Graduate Research Papers


Open Access Graduate Research Paper


Reading (Elementary) -- Iowa; Rewards and punishments in education; Motivation in education; Iowa; Academic theses;


In an age of increased accountability, even down to how well, and how much, students read independently, teachers are looking for ways to motivate students to read. One popular way schools and teachers have looked to increase motivation is with reading incentive programs. Despite this widespread enthusiasm for such programs there has not been solid, replicable research that has supported the continued use of incentive programs to increase students' future motivation to read. This study examined how a reading incentive program affected students' motivation and attitudes toward reading and the time they spent reading. Research was guided by the following questions: 1. Is there a relationship between a reading incentive programs and motivation to read independently? 2. Is there a relationship between a reading incentive program and student attitude toward reading?. 3. Is there a relationship between a reading incentive program and time spent reading independently? Participants included 27 sixth-grade students in suburban elementary school in a small Iowa city._ Participants were divided into a control group and an experimental group for the purposes of comparison. Students kept track of the amount of time they spent reading independently for two weeks prior to any incentives. They also completed the Motivation for Reading Questionnaire-Revised (Wigfield & Guthrie, 1997) to measure attitude about and motivation for reading. A four-week treatment period ensued with the experimental group earning rewards for reading certain amounts of time. Incentives were taken away and students again kept track of time spent reading, as well as again completing the Motivation for Reading Questionnaire (MRQ). Compiled data indicated that this reading incentive program did indeed cause students in the treatment group to read more independently, even after incentives were taken away.· However, there was little evidence to promote the idea that the incentive program increased motivation to read independently. Significant increases were found in only two sub-categories of the MRQ. Overall data indicated no significant changes for either the experimental or control groups. The information gathered in this study indicated that while a reading incentive program might cause an increase in the time spent reading independently, especially during the time of, and directly after, the incentives were in place, there was little evidence that it caused a great change in internal motivation and attitude.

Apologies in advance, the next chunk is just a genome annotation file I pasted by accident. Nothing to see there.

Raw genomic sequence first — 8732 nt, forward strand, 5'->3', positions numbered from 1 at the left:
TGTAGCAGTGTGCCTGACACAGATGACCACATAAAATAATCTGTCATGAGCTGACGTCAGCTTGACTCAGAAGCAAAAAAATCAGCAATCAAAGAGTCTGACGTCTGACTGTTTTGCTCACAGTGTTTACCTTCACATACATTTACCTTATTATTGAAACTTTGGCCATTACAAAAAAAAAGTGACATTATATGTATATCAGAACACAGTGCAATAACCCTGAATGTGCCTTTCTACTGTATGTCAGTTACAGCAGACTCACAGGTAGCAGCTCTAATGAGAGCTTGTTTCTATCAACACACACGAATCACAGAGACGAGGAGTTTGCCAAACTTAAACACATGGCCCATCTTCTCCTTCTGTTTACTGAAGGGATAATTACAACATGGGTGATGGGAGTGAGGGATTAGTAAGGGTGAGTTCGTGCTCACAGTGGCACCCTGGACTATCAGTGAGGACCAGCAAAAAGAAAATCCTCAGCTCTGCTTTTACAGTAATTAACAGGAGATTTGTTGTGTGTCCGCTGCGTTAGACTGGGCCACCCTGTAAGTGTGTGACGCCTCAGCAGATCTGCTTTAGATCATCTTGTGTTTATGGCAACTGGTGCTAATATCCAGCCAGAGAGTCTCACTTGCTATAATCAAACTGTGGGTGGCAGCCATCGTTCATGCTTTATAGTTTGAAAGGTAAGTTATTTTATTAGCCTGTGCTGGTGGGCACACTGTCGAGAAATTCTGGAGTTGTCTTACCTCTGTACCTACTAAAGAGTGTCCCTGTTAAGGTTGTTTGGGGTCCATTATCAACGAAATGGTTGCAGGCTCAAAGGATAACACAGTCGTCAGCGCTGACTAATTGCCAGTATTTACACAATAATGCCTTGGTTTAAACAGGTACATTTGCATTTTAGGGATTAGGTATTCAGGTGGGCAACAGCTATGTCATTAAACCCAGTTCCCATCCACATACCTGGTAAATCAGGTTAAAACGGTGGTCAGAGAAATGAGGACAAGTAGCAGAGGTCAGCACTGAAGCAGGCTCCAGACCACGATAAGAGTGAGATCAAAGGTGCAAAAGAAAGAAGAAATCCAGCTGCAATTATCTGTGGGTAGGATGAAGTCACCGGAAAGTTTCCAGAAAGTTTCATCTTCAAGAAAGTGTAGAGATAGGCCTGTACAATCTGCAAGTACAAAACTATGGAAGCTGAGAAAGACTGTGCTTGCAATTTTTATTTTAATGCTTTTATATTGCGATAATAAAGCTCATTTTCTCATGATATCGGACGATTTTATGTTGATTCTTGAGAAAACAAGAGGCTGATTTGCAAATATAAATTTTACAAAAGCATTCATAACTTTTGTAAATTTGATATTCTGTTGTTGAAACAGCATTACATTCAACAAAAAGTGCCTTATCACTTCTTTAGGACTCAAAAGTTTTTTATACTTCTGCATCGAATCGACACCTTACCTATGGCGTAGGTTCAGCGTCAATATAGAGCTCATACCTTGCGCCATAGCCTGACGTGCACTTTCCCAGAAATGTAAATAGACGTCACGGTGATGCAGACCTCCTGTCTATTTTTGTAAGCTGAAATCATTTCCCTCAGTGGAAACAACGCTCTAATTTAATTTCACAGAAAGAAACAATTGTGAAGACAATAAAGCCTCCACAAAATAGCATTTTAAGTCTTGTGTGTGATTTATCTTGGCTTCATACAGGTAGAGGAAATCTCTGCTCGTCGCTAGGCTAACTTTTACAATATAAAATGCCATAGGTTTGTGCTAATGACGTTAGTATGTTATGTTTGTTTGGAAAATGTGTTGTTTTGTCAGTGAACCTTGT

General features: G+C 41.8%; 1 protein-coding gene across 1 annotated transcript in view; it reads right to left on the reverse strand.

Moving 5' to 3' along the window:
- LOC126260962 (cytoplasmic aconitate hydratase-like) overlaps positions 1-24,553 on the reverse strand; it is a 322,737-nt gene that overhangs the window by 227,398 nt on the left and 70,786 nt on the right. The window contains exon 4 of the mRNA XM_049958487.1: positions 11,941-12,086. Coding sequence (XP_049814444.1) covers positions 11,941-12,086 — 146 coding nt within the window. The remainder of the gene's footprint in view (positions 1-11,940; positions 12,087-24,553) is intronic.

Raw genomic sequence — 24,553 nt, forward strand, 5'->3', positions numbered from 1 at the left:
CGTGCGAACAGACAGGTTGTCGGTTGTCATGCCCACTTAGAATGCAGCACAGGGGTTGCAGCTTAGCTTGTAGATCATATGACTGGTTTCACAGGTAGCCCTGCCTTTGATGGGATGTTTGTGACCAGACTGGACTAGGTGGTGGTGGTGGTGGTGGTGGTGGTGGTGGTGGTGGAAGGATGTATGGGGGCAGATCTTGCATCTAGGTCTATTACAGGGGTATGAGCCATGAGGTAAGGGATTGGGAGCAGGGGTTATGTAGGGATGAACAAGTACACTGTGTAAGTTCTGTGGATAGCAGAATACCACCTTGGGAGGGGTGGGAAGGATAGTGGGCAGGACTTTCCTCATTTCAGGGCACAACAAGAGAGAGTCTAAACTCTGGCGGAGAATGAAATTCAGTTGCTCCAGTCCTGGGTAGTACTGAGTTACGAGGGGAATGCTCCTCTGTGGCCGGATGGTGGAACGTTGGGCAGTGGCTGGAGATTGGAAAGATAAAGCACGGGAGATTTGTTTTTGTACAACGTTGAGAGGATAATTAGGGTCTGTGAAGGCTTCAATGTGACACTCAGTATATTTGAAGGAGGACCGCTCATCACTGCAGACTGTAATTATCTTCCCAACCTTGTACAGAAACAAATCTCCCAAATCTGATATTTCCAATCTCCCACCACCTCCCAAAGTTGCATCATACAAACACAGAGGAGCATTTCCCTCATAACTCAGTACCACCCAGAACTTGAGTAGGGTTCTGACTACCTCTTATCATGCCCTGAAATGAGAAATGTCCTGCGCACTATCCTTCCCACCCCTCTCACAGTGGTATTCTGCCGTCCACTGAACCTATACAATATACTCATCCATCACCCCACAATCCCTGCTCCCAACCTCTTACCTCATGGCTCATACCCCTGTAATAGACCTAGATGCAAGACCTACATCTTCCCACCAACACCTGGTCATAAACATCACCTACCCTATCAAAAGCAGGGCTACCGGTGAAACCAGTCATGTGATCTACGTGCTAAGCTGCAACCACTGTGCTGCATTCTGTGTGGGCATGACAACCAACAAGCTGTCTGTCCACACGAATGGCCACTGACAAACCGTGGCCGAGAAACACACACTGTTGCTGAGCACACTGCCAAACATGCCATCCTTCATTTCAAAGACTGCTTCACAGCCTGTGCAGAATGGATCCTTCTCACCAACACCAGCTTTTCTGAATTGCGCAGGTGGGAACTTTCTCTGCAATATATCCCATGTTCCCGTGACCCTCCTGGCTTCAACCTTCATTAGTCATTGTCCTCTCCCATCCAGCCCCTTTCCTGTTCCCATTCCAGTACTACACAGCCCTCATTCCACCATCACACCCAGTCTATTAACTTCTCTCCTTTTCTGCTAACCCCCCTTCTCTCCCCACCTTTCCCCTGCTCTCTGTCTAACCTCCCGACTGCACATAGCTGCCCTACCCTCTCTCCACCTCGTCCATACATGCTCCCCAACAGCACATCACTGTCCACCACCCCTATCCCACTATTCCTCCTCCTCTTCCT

Year of Submission


Degree Name

Master of Arts


Department of Curriculum and Instruction

First Advisor

Greg P. Stefanich


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Date Original


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